Job had lost everything. And the despair that comes with that is obvious. Hope is more elusive. And yet, we see in this passage an alternating between his despair and moments of hope. How did he find it when he believe that death was the end? How could he hold on to hope when everything looked so dark, so foreboding. When there is no guarantee that things will end well, but many signs that things will end badly, how does one hold on to hope? Talk of hope without facing the reality of death is dishonest. So when faced with death, what do you hope for? To heal relationships? To find peace? At the heart of Job’s despair is a sense of isolation which death will only further. Again, the idea of resurrection was not part of this Jewish reality. For Christians, this passage is often used on Holy Saturday, or the day before Easter in the Catholic church. These passages reflect the quiet of a deserted road in the middle of nowhere: shock, danger, fear. Despair.
But what I want to point out here is that in his speaking, this place, this idea of the ultimate end moves. In chapter three Job was yearning and begging for death. But here, he is hoping for and envisioning something beyond it. There comes a point in the deepest of unjust suffering, which is what Job has been experiencing, in which the accused, the one suffering, the one being oppressed must make an ultimate decision: to give up and die in despair, or to find the will to fight. Job at first was giving in, because one cannot choose to stand up and fight that kind of ultimate despair alone. But he changes. In these passages he comes to a certainty that a redeemer will stand with him. And he comes to this through his own speaking, through his lament, through his decision to confront the God he believes is harming him.
I remember reading a book about trauma and the effects and scars left by deep trauma. The author was following children in war times and now was looking at the children in Syria who had lost house, family, source of food, etc. And one of the things he found was that children who were able to write, and who journaled their experienced, were psychologically much more able to handle the crises than those who had no place to voice their pain, no place to name it, to speak it. Job is expressing his pain through words to God. And the very expression of those words changes him.
In his remembering the image of the resurrection that the tree offers, he also calls to his own mind another possibility. “If someone dies, will they live again? All the days of my hard service I will wait for my renewal to come. You will call and I will answer you; you will long for the creature your hands have made.” And then, with even more conviction he continues, “I know that my redeemer lives,… and after my skin has been destroyed, yet in my flesh I will see God. I myself will see him with my own eyes – I, and not another. How my heart yearns within me!”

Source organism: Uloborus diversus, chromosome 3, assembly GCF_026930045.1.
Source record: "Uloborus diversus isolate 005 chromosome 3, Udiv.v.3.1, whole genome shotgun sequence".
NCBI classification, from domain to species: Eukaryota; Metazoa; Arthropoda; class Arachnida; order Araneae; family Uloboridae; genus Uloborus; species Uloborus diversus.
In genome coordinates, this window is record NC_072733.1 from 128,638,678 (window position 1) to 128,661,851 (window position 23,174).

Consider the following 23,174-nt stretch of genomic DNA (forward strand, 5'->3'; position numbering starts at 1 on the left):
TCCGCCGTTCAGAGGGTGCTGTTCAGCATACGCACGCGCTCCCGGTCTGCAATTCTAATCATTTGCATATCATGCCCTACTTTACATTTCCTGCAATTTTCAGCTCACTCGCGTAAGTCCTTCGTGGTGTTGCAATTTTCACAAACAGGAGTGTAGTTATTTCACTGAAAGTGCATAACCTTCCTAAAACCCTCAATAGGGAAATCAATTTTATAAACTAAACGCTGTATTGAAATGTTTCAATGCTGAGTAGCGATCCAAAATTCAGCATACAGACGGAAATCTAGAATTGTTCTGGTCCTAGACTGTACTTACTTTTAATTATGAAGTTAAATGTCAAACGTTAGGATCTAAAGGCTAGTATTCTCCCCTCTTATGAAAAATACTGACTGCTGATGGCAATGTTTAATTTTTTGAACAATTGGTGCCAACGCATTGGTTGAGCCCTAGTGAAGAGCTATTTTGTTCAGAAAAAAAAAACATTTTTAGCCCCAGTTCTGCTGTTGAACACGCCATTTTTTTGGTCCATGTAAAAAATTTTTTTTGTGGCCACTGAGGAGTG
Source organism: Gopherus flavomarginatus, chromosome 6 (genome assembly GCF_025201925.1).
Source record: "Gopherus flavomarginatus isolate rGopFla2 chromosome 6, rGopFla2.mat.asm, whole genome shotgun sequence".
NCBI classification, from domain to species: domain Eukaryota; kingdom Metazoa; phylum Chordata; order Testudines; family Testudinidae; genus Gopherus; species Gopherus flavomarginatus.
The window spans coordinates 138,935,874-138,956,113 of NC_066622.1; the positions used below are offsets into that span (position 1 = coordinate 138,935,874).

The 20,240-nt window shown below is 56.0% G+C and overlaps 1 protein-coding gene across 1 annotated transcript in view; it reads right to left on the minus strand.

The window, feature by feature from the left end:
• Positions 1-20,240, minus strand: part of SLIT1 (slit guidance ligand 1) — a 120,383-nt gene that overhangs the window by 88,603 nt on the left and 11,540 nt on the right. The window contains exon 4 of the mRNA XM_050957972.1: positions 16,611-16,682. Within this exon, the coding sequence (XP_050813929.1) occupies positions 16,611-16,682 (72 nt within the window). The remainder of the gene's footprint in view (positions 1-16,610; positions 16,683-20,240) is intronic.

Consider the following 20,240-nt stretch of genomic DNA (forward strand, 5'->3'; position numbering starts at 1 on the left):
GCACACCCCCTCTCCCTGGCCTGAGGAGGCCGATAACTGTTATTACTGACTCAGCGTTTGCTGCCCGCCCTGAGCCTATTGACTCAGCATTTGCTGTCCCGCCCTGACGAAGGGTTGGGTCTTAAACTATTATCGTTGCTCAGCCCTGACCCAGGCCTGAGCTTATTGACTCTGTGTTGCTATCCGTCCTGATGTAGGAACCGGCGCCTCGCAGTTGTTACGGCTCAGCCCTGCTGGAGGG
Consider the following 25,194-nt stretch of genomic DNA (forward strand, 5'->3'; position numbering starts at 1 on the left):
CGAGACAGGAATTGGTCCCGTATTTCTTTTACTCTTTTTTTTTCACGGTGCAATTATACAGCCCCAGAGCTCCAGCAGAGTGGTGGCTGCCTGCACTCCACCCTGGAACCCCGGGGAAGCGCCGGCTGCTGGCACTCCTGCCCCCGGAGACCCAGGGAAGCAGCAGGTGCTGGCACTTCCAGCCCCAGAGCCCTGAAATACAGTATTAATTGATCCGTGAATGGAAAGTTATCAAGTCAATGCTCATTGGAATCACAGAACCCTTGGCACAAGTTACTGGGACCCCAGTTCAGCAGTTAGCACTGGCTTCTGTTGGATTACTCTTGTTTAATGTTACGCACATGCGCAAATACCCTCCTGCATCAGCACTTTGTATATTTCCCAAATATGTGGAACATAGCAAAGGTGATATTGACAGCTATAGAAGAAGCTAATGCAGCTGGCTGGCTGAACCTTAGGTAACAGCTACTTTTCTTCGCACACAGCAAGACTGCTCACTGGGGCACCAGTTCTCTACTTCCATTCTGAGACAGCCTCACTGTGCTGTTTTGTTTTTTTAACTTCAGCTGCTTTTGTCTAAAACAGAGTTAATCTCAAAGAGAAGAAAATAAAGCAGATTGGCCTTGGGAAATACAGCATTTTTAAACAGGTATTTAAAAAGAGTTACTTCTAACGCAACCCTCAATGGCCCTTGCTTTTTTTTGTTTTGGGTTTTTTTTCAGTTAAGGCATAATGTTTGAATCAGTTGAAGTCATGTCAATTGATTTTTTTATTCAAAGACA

There is hope here: deep, and sometimes inexplicable hope given where he comes from and what he has believed previously. But it is there. His expression of his pain has allowed him to move beyond complete despair and into the possibilities that he has not seen or understood the whole picture and that it might be bigger than he can imagine, more connected and more healing than he can imagine.
His words seek more than just hope for his own life: they speak of redeeming a compromised system. A commentator from Feasting on the Word said it this way: “Such stories provide a nuanced and complex way of exploring the elements that lead to a failure of justice. They allow for an honest confrontation of the corruption that besets even the best systems of law. They also provide an alternative to the complacency of those who refuse to see evil and the cynicism of those who refuse to believe that anything can be done about it.”
His words are incredible expressions from a man whose faith tradition is such that death is the end. These are declarations of faith in a God whose love extends beyond any suffering, beyond any grave, beyond even death. Despite everything, Job finds hope. He finds hope in his own laments and speeches to God. And that hope is on a grand scale.
I’m reminded of these words by Rienhold Niebuhr in The Irony of American History:
“Nothing that is worth doing can be achieved in our lifetime; therefore we must be saved by hope.
Nothing which is true or beautiful or good makes complete sense in any immediate context of history; therefore we must be saved by faith.
Nothing we do, however virtuous, can be accomplished alone; therefore we must be saved by love.
No virtuous act is quite as virtuous from the standpoint of our friend or foe as it is from our standpoint. Therefore we must be saved by the final form of love which is forgiveness.”
Job’s crying out is healing of him. Job’s crying out is what brings him hope. Job’s crying out is the beginning of an insistence on justice, on help, on reconciliation and healing.
Job’s crying out, his decision to finally speak to God, to say what he is feeling in all its fullness, his insistence that God hear him: these are acts of deep faith. The practice of lament, of speaking out to God, of raising our voices in our pain: these practices are rooted deeply in our psalms, in the book of Lamentations, and here in the book of Job.
Next week and the week following we will be talking about God’s response to this. But for this week what I want to make clear is that lament is one of the truest expressions of faith because it declares a number of things: